The most popular PEDs – Anabolic Steroids

The main anabolic steroid hormone produced by the body is testosterone. Testosterone has two main effects on your body; anabolic effects which promote muscle building, and androgenic effects which are responsible for male characteristics, such as a deeper voice and facial hair. The anabolic steroids that athletes use are often synthetic modifications of testosterone, and they can be taken as pills, injections or topical treatments. Some athletes take straight testosterone to boost their performance. Although these hormones have approved medical uses, improving athletic performance is definitely not one of them.

Androstenedione

Androstenedione is a hormone produced by the adrenal glands, ovaries and testes, which is normally converted to testosterone and estradiol in both men and women. Although it is available only in prescription form its use as a PED is illegal, manufacturers and bodybuilding magazines promote its ability to allow athletes to train harder and recover more quickly.

Long-term use or excessive doses of anabolic steroids can have serious health risks. These effects include high blood pressure, liver damage, heart problems, harmful changes in cholesterol levels, acne and also hormonal imbalances such as gynecomastia (enlargement of breasts in men) and testicular atrophy. Anabolic steroids come with serious physical side effects as well.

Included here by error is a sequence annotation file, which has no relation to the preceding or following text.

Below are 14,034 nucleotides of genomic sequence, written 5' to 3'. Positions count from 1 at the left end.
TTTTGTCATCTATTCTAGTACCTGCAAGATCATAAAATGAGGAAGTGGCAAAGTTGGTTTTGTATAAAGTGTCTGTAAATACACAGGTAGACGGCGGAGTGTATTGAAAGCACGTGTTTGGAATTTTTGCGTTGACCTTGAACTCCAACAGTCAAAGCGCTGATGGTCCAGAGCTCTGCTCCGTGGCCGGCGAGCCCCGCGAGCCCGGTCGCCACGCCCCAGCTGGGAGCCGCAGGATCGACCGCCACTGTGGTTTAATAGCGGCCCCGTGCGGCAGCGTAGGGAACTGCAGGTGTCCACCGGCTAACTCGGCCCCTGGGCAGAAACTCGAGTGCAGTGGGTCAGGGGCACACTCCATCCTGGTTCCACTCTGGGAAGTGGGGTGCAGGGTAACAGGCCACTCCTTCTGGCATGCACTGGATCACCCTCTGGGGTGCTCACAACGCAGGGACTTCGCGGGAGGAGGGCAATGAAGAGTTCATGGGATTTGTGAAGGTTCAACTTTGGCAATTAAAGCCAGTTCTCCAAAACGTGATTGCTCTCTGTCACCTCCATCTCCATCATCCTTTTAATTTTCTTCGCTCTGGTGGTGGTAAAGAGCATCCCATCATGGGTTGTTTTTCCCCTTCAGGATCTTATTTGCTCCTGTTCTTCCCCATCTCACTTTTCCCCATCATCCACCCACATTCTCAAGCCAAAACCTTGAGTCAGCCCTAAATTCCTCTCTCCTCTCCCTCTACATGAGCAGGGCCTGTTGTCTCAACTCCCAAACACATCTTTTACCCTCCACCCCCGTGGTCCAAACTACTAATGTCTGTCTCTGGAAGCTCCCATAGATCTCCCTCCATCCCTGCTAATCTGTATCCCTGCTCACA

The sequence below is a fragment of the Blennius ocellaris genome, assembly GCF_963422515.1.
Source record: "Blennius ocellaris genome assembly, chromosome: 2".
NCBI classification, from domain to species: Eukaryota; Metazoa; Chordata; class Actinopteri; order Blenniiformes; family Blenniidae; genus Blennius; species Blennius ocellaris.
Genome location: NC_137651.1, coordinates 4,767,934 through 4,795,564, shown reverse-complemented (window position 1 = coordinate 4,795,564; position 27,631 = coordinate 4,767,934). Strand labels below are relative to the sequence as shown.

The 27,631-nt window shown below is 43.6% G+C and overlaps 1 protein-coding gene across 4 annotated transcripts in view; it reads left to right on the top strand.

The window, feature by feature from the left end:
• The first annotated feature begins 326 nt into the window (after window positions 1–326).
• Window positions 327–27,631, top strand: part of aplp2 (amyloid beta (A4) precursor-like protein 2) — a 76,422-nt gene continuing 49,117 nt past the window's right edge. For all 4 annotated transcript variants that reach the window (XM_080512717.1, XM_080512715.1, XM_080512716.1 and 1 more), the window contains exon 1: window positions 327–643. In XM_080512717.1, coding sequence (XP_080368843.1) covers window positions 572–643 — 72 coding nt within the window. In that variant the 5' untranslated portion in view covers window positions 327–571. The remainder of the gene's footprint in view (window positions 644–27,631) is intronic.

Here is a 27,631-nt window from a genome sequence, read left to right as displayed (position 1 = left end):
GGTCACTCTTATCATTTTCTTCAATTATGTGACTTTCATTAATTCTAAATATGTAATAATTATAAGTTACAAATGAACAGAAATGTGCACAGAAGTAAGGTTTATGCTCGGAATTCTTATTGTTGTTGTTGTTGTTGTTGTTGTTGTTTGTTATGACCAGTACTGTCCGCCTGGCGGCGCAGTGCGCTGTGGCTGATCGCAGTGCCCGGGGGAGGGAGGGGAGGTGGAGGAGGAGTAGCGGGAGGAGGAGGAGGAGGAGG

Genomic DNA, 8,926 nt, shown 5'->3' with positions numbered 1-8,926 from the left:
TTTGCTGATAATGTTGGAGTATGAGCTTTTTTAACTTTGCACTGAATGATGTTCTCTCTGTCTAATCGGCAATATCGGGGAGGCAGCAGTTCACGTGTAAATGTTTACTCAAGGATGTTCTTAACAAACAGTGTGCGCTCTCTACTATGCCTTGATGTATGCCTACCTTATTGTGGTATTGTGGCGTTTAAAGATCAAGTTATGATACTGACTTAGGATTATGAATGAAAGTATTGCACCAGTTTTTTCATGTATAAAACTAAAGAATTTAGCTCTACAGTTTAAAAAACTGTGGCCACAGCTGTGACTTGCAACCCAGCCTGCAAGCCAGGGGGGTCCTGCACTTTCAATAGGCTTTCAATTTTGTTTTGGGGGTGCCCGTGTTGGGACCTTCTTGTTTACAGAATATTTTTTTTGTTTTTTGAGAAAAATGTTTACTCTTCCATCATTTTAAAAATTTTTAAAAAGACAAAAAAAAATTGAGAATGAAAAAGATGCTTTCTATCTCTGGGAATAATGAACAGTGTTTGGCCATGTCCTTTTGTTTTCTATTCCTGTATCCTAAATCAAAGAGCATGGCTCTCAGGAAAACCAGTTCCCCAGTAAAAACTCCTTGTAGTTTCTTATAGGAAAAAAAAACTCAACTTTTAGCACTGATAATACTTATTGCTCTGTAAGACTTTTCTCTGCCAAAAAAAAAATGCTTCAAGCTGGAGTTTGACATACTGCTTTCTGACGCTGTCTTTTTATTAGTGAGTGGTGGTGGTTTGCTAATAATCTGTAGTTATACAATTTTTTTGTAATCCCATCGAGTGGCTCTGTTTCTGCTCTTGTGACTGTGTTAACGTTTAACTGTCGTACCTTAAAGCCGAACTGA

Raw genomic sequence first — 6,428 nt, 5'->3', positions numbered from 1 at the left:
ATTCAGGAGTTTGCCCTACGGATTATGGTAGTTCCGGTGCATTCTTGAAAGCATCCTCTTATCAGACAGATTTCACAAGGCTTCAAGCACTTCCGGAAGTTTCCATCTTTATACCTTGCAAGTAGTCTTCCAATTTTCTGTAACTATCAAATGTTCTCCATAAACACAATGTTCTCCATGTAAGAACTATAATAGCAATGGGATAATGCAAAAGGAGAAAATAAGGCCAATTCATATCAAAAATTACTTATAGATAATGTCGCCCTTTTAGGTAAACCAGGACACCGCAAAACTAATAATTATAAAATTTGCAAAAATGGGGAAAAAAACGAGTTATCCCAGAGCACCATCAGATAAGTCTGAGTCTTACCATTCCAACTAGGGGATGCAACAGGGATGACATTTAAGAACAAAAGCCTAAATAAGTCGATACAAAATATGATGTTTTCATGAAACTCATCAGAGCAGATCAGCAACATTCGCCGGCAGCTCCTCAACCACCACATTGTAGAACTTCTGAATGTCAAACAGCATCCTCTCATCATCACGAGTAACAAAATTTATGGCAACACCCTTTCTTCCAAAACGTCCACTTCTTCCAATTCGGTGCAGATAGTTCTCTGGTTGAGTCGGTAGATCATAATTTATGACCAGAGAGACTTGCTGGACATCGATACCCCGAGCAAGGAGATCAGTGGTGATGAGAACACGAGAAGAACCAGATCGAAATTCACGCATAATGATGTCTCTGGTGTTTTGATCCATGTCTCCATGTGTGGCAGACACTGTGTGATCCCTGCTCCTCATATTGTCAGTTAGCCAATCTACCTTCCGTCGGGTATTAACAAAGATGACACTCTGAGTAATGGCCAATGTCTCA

Men may develop:
• Baldness
• Infertility
• Impotence
Women may develop:
• Infrequent or absent periods
• A deeper voice
• Enlarged Genitals
• Increased body hair
• Baldness

Both men and women might experience:
• Increased low-density lipoprotein (LDL) cholesterol (the “bad” cholesterol)
• Decreased high-density lipoprotein (HDL) cholesterol (the “good” cholesterol)
• High blood pressure (hypertension)
• Aggressive behaviours, rage or violence
• Psychiatric disorders, such as depression
• Increased risk of tendinitis and tendon rupture
• Liver abnormalities and tumors
• Infections or diseases such as HIV or hepatitis if you’re injecting the drugs
• Drug dependence
• Inhibited growth and development, and risk of future health problems in teenagers

Human growth hormone

Human growth hormone (HGH) which is available only by prescription, is a hormone that has an anabolic effect. Athletes take it to improve performance and increase muscle mass. Adverse effects related to human growth hormone range in severity and may include:
• Joint pain
• Muscle weakness
• Fluid retention
• Impaired glucose regulation
• High cholesterol (hyperlipidemia)